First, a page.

Q: I understand there have been some changes to the law governing the rights of employees with disabilities in the workplace. Can you tell me something about it? P.S.: My business is in California.
A: You are probably referring to a state Supreme Court ruling earlier this year that leaves no doubt that California employers must comply with a state law (AB 2222) addressing employees with disabilities. That law, which first went into effect in 2001, expands the definition of disability beyond federal standards.
The law makes it illegal for a company with more than five employees to discriminate because of a physical or mental disability or medical condition. It broadened the definition of disability in several ways and has resulted in many more employees qualifying as disable under the state’s Fair Employment and Housing Act.
While the U.S. Americans with Disabilities Act defines a “disability” as a physical or mental condition that “substantially limits” a “major life activity,” AB 2222 changes the definition of disability in California to any condition that merely “limits” a major life activity. Q: Can I require potential employees to undergo medical or psychological exams? A: No, before making a job offer to an applicant, employers cannot demand that the applicant take a medical or psychological exam, ask if the applicant has a mental or physical disability or medical condition, or ask about the nature or severity of a physical or mental disability or medical condition.
Employers may, however, ask about the ability of the applicant to perform job-related functions. Q: What can I ask applicants after a job offer has been made and what can I ask existing employees? A: Employers may require applicants to take a medical or physhological exam or they can make a medical or psychological inquiry, but only if the exam or inquiry is job related and consistent with business necessity and all people entering the same job classification are subject to the same exam or inquiry.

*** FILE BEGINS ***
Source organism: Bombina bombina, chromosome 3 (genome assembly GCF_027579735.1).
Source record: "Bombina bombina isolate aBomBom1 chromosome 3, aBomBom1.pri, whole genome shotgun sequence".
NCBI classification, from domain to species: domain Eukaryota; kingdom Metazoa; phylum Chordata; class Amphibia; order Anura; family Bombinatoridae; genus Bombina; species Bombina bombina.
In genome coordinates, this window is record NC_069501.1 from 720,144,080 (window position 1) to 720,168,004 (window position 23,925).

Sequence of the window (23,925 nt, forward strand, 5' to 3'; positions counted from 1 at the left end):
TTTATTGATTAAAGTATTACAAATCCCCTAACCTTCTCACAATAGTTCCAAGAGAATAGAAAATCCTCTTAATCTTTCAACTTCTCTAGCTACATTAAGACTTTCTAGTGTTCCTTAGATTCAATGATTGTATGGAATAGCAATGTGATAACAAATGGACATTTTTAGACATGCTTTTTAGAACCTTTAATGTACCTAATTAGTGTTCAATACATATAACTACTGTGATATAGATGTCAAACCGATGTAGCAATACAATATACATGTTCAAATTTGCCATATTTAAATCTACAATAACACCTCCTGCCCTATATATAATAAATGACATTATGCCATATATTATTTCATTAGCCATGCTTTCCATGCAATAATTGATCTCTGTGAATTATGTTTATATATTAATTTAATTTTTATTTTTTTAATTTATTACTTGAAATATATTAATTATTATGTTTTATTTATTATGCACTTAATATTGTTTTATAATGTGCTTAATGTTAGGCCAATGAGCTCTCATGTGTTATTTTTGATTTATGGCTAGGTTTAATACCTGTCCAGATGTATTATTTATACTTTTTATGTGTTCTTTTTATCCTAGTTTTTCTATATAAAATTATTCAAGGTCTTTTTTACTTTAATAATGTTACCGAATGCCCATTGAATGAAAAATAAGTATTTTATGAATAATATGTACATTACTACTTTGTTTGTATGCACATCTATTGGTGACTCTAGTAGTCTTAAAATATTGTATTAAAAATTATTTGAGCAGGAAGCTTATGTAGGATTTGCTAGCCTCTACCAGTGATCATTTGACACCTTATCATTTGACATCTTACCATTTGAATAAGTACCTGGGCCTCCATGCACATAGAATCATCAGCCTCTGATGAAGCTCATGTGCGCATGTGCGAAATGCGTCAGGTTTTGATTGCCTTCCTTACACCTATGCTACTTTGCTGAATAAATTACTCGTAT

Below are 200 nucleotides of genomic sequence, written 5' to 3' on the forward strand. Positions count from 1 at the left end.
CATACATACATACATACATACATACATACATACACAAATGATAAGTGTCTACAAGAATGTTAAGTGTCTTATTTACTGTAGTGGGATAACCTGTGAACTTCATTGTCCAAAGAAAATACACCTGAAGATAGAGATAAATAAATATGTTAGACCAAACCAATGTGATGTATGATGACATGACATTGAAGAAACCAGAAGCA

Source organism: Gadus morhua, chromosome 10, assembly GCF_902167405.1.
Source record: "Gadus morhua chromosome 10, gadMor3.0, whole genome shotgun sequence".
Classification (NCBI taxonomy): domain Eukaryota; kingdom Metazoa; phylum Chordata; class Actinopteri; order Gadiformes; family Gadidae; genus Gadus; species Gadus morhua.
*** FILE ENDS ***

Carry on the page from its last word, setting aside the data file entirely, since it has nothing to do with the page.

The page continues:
Employers may require a medical or psychological exam of employees, or make an inquiry, only if the exam or inquiry is job related and consistent with business necessity. Q: Aside from illnesses such as cancer and other diseases, and obvious physical disabilities, are there other medical conditions that fall under AB 2222? A: HIV/AIDS, hepatitis, seizure disorder, diabetes, clinical depression, bipolar disorder, Multiple Sclerosis and heart disease are now considered disabilities.
Specifically excluded from the definition of mental disability are sexual behavior disorders, compulsive gambling, kleptomania, pyromania or psychoactive substance abuse disorders resulting from the unlawful use of illegal or controlled drugs. Q: As an employer, am I obligated to look for ways to accommodate an employee or applicant with a physical or mental disability? A: An employer is required by law to engage in a timely, good-faith dialogue – if an employee or job applicant requests it – to determine what reasonable accommodations can be made.
As part of the discussions, employers should analyze the job and determine its essential functions. They should document the process.
Employers should also identify potential accommodations and assess their effectiveness in enabling an employee to perform the essential job functions. The employer should further consider the employee’s preference and select the accommodation most appropriate for both the employee and employer.